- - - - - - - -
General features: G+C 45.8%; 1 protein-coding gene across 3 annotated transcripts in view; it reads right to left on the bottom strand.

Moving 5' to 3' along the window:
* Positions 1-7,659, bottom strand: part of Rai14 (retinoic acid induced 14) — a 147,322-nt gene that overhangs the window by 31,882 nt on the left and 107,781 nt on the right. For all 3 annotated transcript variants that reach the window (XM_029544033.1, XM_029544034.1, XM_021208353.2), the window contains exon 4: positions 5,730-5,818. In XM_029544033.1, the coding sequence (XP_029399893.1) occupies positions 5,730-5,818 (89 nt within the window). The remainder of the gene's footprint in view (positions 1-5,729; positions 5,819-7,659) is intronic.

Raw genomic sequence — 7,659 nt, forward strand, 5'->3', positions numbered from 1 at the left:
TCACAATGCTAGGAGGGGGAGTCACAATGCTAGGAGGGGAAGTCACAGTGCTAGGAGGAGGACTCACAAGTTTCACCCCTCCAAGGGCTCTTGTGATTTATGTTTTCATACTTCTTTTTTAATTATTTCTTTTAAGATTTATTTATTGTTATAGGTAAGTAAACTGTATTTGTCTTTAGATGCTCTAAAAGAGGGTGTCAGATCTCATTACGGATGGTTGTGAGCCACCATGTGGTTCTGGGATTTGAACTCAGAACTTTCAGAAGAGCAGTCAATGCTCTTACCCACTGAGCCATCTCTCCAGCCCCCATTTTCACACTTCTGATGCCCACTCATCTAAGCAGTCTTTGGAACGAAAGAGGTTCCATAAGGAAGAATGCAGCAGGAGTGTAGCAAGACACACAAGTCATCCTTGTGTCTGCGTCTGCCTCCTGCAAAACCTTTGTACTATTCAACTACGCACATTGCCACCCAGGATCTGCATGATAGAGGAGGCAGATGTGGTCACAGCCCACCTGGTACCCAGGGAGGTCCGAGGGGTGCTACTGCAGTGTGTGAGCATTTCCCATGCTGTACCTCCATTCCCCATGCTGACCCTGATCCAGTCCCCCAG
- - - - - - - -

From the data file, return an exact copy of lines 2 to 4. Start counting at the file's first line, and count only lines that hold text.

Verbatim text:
Moving 5' to 3' along the window:
* Positions 1-7,659, bottom strand: part of Rai14 (retinoic acid induced 14) — a 147,322-nt gene that overhangs the window by 31,882 nt on the left and 107,781 nt on the right. For all 3 annotated transcript variants that reach the window (XM_029544033.1, XM_029544034.1, XM_021208353.2), the window contains exon 4: positions 5,730-5,818. In XM_029544033.1, the coding sequence (XP_029399893.1) occupies positions 5,730-5,818 (89 nt within the window). The remainder of the gene's footprint in view (positions 1-5,729; positions 5,819-7,659) is intronic.

Raw genomic sequence — 7,659 nt, forward strand, 5'->3', positions numbered from 1 at the left: